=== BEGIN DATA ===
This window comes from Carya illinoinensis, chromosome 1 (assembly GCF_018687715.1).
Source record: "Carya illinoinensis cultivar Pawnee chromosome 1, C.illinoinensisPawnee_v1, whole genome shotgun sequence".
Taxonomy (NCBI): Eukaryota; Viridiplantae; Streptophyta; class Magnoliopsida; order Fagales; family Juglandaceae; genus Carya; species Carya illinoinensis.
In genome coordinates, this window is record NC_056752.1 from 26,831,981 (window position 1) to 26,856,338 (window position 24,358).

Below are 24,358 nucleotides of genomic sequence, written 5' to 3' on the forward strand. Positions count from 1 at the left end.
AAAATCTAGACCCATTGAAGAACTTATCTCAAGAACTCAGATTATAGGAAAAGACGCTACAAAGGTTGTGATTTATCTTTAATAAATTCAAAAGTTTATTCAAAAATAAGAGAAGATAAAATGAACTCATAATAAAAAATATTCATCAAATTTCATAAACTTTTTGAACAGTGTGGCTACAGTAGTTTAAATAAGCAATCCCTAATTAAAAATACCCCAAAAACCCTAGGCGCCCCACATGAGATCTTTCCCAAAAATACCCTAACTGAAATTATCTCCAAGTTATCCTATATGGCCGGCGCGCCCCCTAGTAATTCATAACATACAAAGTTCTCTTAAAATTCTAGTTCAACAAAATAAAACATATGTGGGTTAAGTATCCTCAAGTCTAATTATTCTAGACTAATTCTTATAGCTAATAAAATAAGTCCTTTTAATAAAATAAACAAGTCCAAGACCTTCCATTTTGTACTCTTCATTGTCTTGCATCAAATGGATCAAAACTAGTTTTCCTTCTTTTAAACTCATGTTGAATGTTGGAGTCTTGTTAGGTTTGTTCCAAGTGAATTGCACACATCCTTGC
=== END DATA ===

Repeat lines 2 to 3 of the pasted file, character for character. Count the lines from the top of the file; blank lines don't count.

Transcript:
Source record: "Carya illinoinensis cultivar Pawnee chromosome 1, C.illinoinensisPawnee_v1, whole genome shotgun sequence".
Taxonomy (NCBI): Eukaryota; Viridiplantae; Streptophyta; class Magnoliopsida; order Fagales; family Juglandaceae; genus Carya; species Carya illinoinensis.